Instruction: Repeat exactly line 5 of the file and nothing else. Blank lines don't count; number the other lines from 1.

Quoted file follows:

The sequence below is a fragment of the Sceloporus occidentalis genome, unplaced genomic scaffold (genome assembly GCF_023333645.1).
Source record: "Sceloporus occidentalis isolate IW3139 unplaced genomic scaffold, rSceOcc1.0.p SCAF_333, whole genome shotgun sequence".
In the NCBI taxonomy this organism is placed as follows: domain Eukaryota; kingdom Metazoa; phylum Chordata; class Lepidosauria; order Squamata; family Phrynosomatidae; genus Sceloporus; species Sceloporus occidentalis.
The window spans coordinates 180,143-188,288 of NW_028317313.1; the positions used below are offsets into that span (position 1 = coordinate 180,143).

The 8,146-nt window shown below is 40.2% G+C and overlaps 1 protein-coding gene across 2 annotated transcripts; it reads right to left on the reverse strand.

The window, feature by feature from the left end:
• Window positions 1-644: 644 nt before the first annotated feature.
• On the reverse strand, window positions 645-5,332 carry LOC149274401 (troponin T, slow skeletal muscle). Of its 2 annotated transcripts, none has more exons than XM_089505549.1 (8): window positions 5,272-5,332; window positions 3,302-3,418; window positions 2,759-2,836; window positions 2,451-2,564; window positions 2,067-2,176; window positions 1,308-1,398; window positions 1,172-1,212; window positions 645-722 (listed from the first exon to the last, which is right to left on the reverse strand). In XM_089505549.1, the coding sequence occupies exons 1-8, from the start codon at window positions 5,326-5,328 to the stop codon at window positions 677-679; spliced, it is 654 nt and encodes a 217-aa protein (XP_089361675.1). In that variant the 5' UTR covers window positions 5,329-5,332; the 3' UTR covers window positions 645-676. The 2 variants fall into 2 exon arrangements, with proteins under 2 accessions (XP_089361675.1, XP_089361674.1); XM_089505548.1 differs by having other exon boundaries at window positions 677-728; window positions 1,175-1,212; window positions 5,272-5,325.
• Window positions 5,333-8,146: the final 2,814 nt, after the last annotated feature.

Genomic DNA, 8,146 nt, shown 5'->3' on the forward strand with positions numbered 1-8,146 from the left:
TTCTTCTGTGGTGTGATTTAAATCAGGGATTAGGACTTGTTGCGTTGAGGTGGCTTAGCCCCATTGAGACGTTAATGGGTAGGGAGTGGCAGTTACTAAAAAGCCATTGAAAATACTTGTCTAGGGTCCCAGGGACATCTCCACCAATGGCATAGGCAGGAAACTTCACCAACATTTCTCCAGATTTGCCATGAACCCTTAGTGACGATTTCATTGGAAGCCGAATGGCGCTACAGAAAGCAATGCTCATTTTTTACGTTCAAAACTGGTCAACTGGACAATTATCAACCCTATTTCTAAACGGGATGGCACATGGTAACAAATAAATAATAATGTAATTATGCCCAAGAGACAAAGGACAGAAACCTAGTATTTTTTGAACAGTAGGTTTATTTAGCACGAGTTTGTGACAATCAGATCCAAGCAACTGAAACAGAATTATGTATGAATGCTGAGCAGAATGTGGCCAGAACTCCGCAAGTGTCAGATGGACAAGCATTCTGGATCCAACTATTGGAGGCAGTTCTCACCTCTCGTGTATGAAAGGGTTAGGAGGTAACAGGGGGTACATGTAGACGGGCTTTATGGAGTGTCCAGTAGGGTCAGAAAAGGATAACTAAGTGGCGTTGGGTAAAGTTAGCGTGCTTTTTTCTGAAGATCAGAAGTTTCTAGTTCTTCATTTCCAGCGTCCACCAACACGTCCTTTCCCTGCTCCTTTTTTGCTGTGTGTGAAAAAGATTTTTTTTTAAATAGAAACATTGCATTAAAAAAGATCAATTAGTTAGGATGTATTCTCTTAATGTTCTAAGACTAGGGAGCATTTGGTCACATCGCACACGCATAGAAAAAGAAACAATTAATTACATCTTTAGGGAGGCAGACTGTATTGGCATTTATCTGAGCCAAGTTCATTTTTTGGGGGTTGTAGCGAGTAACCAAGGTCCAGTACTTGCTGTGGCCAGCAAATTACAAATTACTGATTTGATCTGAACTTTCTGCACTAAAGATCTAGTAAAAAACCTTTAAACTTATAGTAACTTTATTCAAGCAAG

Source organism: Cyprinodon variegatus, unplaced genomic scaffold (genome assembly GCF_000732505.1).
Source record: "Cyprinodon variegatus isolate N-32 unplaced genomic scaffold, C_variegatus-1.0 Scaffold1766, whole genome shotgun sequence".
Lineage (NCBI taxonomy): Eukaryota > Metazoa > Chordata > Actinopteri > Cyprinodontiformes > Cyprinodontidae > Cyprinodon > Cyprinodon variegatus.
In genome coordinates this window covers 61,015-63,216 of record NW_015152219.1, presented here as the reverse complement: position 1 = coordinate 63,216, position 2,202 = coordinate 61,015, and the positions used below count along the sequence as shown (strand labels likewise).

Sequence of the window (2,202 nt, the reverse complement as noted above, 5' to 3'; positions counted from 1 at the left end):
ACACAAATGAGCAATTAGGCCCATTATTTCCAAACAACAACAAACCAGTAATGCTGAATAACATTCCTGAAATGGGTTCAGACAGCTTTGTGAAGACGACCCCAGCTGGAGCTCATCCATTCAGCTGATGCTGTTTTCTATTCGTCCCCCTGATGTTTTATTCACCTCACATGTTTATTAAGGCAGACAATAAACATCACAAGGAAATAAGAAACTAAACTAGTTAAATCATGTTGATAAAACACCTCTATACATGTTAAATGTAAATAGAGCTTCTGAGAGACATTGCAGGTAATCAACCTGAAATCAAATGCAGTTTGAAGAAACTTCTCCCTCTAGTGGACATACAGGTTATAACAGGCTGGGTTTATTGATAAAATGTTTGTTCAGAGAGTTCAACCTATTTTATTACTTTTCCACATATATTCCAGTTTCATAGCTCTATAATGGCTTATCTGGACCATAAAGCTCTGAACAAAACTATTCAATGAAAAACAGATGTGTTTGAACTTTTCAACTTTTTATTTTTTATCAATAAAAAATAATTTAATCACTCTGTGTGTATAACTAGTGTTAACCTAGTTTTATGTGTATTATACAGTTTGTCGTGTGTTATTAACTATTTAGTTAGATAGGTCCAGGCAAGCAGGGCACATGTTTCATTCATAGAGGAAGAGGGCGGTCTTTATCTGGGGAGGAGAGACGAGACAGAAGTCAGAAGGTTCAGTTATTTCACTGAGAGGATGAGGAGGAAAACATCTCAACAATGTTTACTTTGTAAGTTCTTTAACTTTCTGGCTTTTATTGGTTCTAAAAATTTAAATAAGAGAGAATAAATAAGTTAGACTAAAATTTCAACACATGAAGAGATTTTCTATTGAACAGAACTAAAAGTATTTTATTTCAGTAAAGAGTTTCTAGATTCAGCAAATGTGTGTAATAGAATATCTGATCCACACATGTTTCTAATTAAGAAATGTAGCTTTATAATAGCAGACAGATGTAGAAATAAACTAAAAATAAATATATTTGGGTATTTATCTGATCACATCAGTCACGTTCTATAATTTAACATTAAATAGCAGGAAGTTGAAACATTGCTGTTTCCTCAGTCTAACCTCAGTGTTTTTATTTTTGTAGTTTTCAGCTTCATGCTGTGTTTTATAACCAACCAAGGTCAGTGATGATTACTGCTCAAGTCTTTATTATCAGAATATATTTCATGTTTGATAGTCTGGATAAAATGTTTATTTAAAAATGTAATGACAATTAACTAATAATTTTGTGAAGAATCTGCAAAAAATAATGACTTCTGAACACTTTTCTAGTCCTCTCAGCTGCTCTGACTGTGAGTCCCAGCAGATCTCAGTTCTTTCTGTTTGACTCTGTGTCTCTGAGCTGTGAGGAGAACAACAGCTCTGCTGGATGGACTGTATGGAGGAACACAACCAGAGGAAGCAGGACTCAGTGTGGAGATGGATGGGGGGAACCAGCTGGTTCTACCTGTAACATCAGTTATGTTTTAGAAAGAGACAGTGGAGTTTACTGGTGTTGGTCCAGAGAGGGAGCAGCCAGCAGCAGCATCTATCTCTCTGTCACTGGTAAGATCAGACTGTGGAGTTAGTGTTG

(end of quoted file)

The 8,146-nt window shown below is 40.2% G+C and overlaps 1 protein-coding gene across 2 annotated transcripts; it reads right to left on the reverse strand.